A general selection of negative signifiers helped project a demonized image of modern China

If we trace the history of the modern China, we can find that a great number of signifiers shared a surprising similarity in the pictures that they projected. In April 1858, the famous cartoon caricature magazine Punch in Britain carried a poem entitled “A Chanson for Canton,” which depicted the image of the Chinese people abroad in modern times:

John Chinaman a rogue is born,

The laws of truth he holds in scorn;

About as great a brute as can Encumber the Earth is John Chinaman,

Sing Yeh, my cruel John Chinaman,

Sing Yeo, my stubborn Chinaman;

Not Cobden himself can take off the ban By humanity laid on John Chinaman.

With their little gig-eyes and their large pig-tails,

And their diet of rats, dogs, slugs, and snails,

All seems to be game in the frying-pan Of that nasty feeder, John Chinaman.

Sing lie-tea, my sly John Chinaman,

No fightee, my coward John Chinaman;

John Bull has a chance - let him, if he can,

Somewhat open the eyes of John Chinaman.1

In this poem, all those terms like “rogue,” “brute,” “liar” and “coward” serve as signifiers, the symbolic metaphors which symbolized the image of China in modern times. In 1893, which marked the centennial anniversary of George Macartney’s visit to China as an envoy of Britain, the British historian Charles H. Pearson made lengthy commentaries on the colored people in his National Life and Character, a Forecast. In particular, he commented on how horrifying the Chinese people were. The Chinese were considered as belonging to an “inferior race” and this

“inferior people” existed in the ancient and mysterious Orient. Phrases like “the most dangerous” and “the most horrible,” as symbols that depicted the image of modern China, became widely popular in the Western world, engendering trepidations over the “Yellow Peril.” Sax Rohmer, by creating the character Dr. Fu Man- chu, a typical example of the “villain Chinaman,” monopolized and dominated the discourse in terms of the communication of the image of China in British’s broadcasting, TV and film sectors. From 1840 to 1905, the Americans viewed the image of China primarily from a negative and derogatory perspective. For more than half a century, China’s debacles in a succession of international conflicts brought China face to face with the worst possible decline and humiliation. The idea of “a decayed, dying and fallen empire stripped of its former glory” became the key symbolic signifier that conveyed what most Americans saw as the image of modern China. The transition between the 19th century and the 20th century coincided with the outrageous surge of the “Yellow Peril” theory across the Western world, and the entire American society generally regarded the Chinese people as an inferior race. Under such circumstances, some flaws inherent in the Chinese life were exaggerated and generalized to signify the flaws inherent in the entire Chinese nation, the entire Chinese tradition and the entire Chinese culture.2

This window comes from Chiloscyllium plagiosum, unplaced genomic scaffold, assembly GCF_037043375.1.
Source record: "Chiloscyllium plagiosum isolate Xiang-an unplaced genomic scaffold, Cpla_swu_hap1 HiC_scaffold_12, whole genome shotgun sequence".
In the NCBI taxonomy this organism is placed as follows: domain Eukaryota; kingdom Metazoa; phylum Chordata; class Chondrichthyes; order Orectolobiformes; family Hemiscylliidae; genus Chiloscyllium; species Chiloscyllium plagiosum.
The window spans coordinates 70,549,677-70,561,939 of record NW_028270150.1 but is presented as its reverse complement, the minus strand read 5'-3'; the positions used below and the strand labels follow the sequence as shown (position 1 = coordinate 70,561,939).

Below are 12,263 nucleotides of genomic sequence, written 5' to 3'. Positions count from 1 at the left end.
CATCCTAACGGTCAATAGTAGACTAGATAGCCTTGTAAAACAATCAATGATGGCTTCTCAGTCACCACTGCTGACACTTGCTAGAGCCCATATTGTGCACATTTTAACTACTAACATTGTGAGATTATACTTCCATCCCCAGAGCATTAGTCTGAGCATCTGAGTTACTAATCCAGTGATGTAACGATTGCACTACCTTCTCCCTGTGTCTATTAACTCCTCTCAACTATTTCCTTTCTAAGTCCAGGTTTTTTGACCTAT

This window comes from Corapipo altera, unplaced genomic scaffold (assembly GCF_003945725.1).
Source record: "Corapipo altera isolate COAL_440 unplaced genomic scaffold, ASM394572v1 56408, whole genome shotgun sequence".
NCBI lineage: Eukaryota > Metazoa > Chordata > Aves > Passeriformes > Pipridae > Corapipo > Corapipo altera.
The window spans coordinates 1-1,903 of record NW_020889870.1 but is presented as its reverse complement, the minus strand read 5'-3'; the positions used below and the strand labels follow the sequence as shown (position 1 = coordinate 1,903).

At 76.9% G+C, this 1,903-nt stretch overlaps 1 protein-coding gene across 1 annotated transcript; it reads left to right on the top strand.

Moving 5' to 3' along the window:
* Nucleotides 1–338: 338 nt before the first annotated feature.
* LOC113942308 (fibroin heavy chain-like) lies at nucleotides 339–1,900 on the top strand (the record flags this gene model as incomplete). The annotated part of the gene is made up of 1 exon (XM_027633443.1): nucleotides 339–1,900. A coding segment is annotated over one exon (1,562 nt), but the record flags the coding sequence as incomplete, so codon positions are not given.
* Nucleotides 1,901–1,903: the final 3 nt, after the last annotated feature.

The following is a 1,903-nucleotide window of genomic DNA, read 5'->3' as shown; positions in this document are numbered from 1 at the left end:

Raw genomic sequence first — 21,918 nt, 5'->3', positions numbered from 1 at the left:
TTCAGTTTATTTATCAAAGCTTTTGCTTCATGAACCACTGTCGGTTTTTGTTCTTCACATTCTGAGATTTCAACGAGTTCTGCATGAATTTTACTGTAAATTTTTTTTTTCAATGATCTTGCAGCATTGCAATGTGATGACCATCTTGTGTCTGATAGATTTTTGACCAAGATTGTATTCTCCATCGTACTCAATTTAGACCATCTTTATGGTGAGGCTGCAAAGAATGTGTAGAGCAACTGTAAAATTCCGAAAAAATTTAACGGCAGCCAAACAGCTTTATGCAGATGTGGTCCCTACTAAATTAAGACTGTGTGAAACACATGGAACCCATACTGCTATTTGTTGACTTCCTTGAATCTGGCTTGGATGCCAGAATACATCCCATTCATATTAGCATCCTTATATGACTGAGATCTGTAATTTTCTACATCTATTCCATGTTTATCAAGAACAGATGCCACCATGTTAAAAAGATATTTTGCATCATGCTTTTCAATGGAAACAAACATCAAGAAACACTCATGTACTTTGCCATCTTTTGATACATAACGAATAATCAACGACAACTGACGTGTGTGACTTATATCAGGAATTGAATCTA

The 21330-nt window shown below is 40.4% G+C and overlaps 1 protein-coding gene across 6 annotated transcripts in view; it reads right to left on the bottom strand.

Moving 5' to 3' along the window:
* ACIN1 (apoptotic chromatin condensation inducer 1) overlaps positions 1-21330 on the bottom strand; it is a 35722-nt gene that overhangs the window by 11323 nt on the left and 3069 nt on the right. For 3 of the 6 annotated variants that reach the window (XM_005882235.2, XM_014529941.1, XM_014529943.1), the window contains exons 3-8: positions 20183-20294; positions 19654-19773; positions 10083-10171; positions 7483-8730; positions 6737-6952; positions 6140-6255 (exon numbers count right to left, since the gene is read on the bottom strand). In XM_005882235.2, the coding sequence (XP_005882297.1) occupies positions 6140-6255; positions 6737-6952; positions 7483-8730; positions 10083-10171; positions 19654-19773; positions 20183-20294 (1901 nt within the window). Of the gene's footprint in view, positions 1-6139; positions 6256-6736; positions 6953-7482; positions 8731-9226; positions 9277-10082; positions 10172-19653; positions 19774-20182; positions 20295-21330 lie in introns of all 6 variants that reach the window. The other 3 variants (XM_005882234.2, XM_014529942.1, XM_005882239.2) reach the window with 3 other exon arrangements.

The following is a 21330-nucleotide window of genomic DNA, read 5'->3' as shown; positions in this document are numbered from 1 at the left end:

The picture developed by the Western world about modern China seemed to be strewn with a whole range of symbols consisting of negative signifiers reflecting an exceedingly ugly image of China. However, when we start searching, in our own mind, for memories about the image of China in modern times, we find that such negative symbols and signifiers like “decayed,” “backward,” “arrogant and overbearing,” “self-confinement resulting from self-complacency” also exist in our mind, dominating our understanding about China during that historical period. Therefore, such a series of negative signifiers is no longer the deliberate coinages by the Western world itself; rather, they constitute the signs shared by both the Western and Eastern societies, signs that cannot be overlooked when we seek to understand the modern China.

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